Diode Commutation Experiments

Diode Commutation -

Plain silicon rectifier diodes provide a simple means of clamping the inductive voltage which appears across the terminals of the switching device as it turns off. However, the use of a single commutating diode leads to an exponential type RL current decay which has been shown to interact with the projectile as it exits the coil - the current is 'boosted' at the expense of projectile kinetic energy. This interaction retards the projectile so the question arises, how can this effect be reduced?

Collapsing this current more quickly should lessen it's effect on the projectile. The time constant of the current decay can be reduced by increasing the resistance of the commutating circuit. Another possibility is to connect several diodes in series thereby increasing the conduction voltage and the subsequent decay rate. Using a series arrangement of several diodes results in a pseudo-linear current decay. This is due to the threshold voltage of the diodes - consider the following equation:

If each diode demands an induced voltage of e in order to conduct then as long as energy is available in the field the current will decay at a rate of:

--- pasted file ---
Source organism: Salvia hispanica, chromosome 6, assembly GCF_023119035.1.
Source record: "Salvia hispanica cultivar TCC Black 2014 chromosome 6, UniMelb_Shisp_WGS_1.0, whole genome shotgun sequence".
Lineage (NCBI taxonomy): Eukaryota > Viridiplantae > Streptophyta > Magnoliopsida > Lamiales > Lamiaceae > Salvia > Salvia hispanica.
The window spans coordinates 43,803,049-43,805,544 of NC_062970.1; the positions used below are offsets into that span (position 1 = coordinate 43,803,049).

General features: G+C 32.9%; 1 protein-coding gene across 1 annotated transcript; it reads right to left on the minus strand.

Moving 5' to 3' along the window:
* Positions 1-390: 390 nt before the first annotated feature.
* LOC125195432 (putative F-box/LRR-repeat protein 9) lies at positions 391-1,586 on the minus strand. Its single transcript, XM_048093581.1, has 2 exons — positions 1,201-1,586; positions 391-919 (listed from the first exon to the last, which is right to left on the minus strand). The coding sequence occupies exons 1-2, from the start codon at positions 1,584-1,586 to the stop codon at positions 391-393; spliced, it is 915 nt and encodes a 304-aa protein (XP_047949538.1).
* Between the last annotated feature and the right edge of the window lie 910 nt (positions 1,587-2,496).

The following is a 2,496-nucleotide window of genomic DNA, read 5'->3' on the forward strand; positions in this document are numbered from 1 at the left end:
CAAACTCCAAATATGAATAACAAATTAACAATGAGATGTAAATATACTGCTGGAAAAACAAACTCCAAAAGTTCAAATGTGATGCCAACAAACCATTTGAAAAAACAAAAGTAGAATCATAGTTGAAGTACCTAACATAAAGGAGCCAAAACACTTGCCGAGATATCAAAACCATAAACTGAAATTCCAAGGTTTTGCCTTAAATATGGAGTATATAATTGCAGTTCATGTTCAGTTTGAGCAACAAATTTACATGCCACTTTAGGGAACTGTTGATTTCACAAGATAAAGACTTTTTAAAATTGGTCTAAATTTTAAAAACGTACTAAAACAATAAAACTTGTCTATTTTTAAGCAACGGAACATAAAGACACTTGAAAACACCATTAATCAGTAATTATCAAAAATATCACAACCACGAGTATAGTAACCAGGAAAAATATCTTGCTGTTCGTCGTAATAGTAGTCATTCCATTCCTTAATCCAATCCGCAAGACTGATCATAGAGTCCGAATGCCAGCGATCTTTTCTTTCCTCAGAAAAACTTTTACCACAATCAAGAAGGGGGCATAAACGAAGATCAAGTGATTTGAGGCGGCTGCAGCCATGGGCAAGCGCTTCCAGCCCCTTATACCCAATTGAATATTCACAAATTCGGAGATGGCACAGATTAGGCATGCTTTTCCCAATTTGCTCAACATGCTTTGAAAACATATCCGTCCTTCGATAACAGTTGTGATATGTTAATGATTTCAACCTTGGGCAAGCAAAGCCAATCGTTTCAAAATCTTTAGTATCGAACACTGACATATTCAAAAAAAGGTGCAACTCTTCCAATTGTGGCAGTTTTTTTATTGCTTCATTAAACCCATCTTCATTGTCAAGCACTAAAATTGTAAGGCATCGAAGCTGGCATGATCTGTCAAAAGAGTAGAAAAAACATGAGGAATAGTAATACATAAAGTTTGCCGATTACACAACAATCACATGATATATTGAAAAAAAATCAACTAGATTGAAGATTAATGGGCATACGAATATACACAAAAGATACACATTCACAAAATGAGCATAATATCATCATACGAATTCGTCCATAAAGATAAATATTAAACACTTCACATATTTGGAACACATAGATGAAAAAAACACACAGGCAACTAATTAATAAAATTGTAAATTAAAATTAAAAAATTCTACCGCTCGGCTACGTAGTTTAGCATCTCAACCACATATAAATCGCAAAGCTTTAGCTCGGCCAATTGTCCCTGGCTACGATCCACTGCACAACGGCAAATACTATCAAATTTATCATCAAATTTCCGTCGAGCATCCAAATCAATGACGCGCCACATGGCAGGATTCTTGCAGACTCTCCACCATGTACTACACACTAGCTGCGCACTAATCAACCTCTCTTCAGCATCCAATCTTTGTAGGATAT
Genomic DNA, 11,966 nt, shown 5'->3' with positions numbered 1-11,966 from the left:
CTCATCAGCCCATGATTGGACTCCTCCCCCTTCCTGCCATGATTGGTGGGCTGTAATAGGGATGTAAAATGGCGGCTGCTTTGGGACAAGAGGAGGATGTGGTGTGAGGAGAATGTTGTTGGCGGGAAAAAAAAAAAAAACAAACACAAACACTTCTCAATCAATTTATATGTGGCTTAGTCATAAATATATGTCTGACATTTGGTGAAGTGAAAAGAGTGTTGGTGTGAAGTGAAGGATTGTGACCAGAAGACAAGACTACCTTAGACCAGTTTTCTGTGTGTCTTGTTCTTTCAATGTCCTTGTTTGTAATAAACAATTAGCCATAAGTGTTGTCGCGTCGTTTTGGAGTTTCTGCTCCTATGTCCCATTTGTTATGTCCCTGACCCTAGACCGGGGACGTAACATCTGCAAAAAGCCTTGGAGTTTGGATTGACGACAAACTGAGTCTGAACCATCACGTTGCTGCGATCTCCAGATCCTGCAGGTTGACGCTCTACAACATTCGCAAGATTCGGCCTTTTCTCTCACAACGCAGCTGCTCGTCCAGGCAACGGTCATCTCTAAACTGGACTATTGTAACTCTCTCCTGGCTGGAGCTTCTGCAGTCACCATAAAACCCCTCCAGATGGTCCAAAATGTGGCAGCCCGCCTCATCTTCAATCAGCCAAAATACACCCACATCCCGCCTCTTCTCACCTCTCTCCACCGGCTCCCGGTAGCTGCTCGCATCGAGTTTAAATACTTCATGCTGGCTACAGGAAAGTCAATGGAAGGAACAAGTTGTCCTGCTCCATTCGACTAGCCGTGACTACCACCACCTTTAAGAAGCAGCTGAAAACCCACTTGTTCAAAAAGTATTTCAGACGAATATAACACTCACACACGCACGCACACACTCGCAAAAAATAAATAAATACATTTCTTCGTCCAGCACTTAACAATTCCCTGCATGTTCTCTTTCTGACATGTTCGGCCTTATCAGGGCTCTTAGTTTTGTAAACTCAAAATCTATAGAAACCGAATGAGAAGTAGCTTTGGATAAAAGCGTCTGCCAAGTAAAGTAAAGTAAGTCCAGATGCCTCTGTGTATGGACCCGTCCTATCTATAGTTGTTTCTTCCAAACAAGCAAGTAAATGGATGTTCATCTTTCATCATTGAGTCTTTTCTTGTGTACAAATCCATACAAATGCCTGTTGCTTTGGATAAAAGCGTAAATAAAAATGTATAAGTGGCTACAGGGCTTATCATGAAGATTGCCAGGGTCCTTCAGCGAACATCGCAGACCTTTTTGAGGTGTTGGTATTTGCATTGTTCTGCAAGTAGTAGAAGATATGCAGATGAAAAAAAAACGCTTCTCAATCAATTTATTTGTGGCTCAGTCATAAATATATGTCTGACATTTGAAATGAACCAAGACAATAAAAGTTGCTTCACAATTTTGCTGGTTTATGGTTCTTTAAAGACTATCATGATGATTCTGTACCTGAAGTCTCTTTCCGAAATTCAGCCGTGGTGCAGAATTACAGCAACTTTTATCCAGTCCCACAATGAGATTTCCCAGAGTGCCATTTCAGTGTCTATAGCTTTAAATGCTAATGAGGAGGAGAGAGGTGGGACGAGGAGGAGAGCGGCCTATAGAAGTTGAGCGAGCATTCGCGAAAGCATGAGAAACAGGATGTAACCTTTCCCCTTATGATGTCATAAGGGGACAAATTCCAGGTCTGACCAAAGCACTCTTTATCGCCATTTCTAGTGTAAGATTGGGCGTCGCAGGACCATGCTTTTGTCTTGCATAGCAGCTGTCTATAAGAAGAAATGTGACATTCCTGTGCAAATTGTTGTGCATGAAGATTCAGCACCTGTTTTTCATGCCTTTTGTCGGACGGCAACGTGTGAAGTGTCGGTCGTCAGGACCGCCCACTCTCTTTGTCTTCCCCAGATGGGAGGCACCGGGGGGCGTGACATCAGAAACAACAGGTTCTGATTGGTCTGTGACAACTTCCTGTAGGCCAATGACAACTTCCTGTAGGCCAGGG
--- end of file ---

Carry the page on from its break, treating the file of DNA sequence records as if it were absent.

where n is the number of series diodes. The actual decay isn't purely linear due to the exponential behaviour of the diode forward conduction. A more thorough analysis will be added to the theory section as time permits.

This series of experiments explores the effect of multiple series commutating diodes. In order to quickly connect several different numbers of diodes together I constructed a simple diode array which can be configured to give 1-10 diodes in series. The diodes are 1N5401 silicon rectifier diodes with a pulsed current rating of 200A (8ms duration). Fig 1 shows the array.


Fig 1. 10 segment diode array.


Coil A

Coil B

Coil C

Coil D